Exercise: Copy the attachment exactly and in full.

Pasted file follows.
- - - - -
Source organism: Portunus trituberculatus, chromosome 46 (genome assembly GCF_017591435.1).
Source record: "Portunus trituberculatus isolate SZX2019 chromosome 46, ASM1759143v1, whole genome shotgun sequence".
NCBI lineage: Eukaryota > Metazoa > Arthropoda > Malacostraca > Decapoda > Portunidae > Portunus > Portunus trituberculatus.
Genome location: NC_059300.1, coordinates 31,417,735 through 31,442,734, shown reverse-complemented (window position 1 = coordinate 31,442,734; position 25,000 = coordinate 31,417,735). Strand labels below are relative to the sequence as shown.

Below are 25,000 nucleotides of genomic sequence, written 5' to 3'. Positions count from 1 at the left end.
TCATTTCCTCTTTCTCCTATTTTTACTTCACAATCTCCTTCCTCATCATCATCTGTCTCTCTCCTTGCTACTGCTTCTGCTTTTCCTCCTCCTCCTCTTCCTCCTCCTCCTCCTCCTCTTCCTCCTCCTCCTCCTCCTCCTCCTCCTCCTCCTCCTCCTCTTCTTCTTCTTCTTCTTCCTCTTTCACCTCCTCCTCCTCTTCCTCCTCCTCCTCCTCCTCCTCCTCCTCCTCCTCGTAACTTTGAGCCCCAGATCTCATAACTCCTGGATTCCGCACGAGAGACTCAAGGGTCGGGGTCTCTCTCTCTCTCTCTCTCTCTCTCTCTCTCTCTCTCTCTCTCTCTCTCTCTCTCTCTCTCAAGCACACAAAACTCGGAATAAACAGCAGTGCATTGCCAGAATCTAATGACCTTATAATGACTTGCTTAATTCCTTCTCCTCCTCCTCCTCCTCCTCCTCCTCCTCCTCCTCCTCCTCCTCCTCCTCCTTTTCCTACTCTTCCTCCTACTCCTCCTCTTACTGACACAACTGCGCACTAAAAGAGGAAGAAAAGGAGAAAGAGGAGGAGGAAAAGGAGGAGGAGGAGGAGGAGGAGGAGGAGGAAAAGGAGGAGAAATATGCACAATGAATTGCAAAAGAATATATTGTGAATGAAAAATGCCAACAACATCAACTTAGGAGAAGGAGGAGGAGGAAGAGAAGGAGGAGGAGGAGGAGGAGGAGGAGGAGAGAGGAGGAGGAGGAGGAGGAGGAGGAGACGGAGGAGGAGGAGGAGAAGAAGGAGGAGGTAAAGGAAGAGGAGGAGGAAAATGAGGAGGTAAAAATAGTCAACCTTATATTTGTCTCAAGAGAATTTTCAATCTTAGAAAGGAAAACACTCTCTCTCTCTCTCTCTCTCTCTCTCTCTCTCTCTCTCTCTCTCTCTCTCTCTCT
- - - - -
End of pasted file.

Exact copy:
Source organism: Portunus trituberculatus, chromosome 46 (genome assembly GCF_017591435.1).
Source record: "Portunus trituberculatus isolate SZX2019 chromosome 46, ASM1759143v1, whole genome shotgun sequence".
NCBI lineage: Eukaryota > Metazoa > Arthropoda > Malacostraca > Decapoda > Portunidae > Portunus > Portunus trituberculatus.
Genome location: NC_059300.1, coordinates 31,417,735 through 31,442,734, shown reverse-complemented (window position 1 = coordinate 31,442,734; position 25,000 = coordinate 31,417,735). Strand labels below are relative to the sequence as shown.

Below are 25,000 nucleotides of genomic sequence, written 5' to 3'. Positions count from 1 at the left end.
TCATTTCCTCTTTCTCCTATTTTTACTTCACAATCTCCTTCCTCATCATCATCTGTCTCTCTCCTTGCTACTGCTTCTGCTTTTCCTCCTCCTCCTCTTCCTCCTCCTCCTCCTCCTCTTCCTCCTCCTCCTCCTCCTCCTCCTCCTCCTCCTCCTCCTCTTCTTCTTCTTCTTCTTCCTCTTTCACCTCCTCCTCCTCTTCCTCCTCCTCCTCCTCCTCCTCCTCCTCCTCCTCGTAACTTTGAGCCCCAGATCTCATAACTCCTGGATTCCGCACGAGAGACTCAAGGGTCGGGGTCTCTCTCTCTCTCTCTCTCTCTCTCTCTCTCTCTCTCTCTCTCTCTCTCTCTCTCTCTCTCAAGCACACAAAACTCGGAATAAACAGCAGTGCATTGCCAGAATCTAATGACCTTATAATGACTTGCTTAATTCCTTCTCCTCCTCCTCCTCCTCCTCCTCCTCCTCCTCCTCCTCCTCCTCCTCCTCCTTTTCCTACTCTTCCTCCTACTCCTCCTCTTACTGACACAACTGCGCACTAAAAGAGGAAGAAAAGGAGAAAGAGGAGGAGGAAAAGGAGGAGGAGGAGGAGGAGGAGGAGGAGGAAAAGGAGGAGAAATATGCACAATGAATTGCAAAAGAATATATTGTGAATGAAAAATGCCAACAACATCAACTTAGGAGAAGGAGGAGGAGGAAGAGAAGGAGGAGGAGGAGGAGGAGGAGGAGGAGAGAGGAGGAGGAGGAGGAGGAGGAGGAGACGGAGGAGGAGGAGGAGAAGAAGGAGGAGGTAAAGGAAGAGGAGGAGGAAAATGAGGAGGTAAAAATAGTCAACCTTATATTTGTCTCAAGAGAATTTTCAATCTTAGAAAGGAAAACACTCTCTCTCTCTCTCTCTCTCTCTCTCTCTCTCTCTCTCTCTCTCTCTCTCTCTCT